Ghost Recon

February 27, 2017 by Tim

I dabbled a bit in some Ghost Recon over the weekend. I’ll be honest, me and the game got off on the wrong foot. After launching it, it switched my audio output and then forced itself to default to my secondary display (my drawing apparatus, clearly identified as secondary in Windows). Switching my audio back was no problem, but the options in-game refused to recognize my primary display, so I had to window the game and drag it over.

So right off the bat I was a little irritated with the experience. Oh and also, you know, fucking Uplay.

Anyway, made my soldier and hopped directly into some matchmaking, which was… also not a fantastic experience. Ghost Recond Wildlands gives you all the tools to execute some seriously tactical shit… but you have to have the teammates to utilize it. On the more average difficulties, there’s just no reason to. You’re always going to get some asshole who jacks a truck, barrels it full-speed into the middle of the enemy camp and just starts gun blazing like–

Ok, it was me. I did that. At its most basic, the game feels like GTA in camoflauge, so it can be very easy to slip into that mode. Which is incredibly frustrating to anyone trying to play it the other way.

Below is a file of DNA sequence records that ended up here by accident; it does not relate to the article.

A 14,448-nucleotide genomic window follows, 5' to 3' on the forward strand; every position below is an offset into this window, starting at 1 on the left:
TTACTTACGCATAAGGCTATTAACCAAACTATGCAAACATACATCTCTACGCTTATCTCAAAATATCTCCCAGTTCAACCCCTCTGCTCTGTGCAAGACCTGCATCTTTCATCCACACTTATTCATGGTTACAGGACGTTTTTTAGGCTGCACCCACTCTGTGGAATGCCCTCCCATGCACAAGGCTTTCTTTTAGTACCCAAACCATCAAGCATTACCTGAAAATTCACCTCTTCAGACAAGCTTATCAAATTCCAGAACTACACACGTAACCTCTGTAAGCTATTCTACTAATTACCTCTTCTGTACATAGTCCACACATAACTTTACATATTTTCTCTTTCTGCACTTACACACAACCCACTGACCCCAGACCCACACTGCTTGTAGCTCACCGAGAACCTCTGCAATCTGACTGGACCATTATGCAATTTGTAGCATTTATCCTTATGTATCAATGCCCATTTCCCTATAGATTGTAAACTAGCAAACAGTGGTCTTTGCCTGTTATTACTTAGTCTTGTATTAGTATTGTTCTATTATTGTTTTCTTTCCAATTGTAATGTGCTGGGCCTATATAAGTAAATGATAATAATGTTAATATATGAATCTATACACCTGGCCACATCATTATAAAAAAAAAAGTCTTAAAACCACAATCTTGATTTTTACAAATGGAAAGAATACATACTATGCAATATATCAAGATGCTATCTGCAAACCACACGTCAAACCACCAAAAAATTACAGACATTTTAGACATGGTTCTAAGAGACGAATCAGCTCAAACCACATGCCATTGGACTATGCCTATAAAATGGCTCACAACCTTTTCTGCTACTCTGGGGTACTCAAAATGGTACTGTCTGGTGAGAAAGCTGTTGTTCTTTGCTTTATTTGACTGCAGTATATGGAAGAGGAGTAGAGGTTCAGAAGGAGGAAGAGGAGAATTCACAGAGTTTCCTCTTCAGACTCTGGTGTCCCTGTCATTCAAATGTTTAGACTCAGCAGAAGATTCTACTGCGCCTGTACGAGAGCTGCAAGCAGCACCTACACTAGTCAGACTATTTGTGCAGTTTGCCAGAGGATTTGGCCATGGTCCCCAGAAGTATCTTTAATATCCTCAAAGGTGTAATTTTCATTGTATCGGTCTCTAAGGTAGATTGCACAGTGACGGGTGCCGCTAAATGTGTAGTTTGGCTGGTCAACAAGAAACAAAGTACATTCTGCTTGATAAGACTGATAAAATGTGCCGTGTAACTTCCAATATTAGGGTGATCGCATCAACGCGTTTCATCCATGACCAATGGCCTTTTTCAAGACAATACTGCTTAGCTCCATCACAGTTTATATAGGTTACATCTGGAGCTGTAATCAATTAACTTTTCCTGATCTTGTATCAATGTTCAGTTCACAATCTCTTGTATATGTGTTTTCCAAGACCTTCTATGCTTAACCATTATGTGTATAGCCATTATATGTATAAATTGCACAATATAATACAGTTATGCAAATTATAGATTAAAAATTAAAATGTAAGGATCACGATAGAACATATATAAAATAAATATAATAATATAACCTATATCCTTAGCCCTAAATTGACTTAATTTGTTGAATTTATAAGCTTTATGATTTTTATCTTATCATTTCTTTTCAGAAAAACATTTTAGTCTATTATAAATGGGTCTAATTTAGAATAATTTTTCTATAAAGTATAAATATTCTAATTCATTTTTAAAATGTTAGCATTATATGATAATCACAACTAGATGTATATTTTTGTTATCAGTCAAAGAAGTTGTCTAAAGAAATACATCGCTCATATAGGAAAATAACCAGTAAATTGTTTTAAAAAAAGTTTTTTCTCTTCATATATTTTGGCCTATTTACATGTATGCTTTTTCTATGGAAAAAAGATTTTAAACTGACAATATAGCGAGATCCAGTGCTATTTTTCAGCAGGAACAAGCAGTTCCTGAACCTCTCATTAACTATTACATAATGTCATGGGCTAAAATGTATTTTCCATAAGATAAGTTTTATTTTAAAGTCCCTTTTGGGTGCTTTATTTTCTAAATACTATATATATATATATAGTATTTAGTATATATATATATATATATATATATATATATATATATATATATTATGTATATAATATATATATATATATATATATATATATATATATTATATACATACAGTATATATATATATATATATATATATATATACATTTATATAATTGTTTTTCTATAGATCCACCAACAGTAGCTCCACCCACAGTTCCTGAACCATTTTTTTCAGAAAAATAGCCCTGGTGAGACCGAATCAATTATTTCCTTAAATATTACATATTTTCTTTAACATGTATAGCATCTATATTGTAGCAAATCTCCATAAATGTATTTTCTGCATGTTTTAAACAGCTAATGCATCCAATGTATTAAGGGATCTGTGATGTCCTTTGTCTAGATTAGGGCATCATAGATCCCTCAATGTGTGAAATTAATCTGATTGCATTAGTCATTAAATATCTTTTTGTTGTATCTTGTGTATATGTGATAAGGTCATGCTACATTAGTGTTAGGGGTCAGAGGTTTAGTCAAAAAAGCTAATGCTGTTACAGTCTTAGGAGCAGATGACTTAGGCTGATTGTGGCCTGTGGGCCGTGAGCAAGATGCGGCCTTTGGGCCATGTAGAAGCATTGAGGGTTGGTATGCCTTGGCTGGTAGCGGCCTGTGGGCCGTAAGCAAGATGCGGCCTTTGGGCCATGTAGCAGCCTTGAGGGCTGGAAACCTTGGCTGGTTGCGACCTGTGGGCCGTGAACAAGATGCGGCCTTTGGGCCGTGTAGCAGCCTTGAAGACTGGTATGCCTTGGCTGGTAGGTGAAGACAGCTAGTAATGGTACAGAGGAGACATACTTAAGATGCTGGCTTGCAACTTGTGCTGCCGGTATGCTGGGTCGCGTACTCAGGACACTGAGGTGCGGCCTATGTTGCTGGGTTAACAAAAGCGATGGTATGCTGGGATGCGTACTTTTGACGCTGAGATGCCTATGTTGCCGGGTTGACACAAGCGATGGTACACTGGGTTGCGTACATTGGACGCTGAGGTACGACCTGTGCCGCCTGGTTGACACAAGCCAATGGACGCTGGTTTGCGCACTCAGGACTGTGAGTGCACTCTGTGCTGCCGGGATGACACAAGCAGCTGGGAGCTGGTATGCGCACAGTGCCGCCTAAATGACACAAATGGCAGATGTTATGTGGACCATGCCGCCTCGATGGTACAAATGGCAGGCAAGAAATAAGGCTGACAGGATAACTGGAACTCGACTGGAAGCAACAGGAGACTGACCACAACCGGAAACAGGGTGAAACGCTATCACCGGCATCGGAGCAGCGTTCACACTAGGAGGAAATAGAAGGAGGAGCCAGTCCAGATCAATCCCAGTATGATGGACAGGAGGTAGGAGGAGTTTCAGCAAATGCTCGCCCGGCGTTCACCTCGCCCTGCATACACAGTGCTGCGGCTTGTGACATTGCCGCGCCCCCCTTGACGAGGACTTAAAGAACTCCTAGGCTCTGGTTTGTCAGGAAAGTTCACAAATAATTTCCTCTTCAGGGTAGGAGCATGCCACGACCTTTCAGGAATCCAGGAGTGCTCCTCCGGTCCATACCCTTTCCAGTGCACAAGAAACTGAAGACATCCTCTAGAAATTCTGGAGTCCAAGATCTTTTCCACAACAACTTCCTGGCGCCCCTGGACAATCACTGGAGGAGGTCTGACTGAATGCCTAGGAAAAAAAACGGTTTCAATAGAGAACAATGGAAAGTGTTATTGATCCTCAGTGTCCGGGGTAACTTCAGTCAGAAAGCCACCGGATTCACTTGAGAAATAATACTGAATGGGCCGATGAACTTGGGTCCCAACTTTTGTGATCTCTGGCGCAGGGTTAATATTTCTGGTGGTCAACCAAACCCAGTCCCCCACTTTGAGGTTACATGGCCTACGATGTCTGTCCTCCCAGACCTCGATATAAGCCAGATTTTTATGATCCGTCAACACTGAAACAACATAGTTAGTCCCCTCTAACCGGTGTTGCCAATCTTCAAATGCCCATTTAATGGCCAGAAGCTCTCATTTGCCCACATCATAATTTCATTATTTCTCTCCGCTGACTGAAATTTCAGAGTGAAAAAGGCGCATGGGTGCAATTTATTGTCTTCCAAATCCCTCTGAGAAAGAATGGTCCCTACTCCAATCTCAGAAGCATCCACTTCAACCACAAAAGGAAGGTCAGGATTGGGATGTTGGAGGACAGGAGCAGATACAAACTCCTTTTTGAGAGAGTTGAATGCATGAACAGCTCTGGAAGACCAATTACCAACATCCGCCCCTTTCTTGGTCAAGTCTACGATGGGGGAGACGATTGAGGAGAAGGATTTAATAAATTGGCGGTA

I have watched some streams, though, and read some posts and I think I’ve now arrived at the belief that the best way to play Ghost Recon Wildlands is on the hardest difficulty with markers off. Take a bullet to the head, you’re dead. A couple bullets anywhere else, you’re done. No UI helping you from place to place. That is the way to encourage the careful, tactical gameplay that GRW was so clearly designed for. That’s the way I’m going to play it next.

However, watching streams and reading posts, I’ve also started to come to the belief that GRW may have a serious longevity problem on its hands. This is something only launch and time will tell for sure, but at the moment it doesn’t seem to be set up with long-term replayability in mind, a la The Division (the good parts of The Division, I mean. It had its problems, but they were at least trying to create an end-game).

I’m not sure GRW is a launch-play title for me… Horizon and Breath of the Wild pretty much have my slate claimed for the next stretch. But I’m interested to see what they do to keep the game alive.

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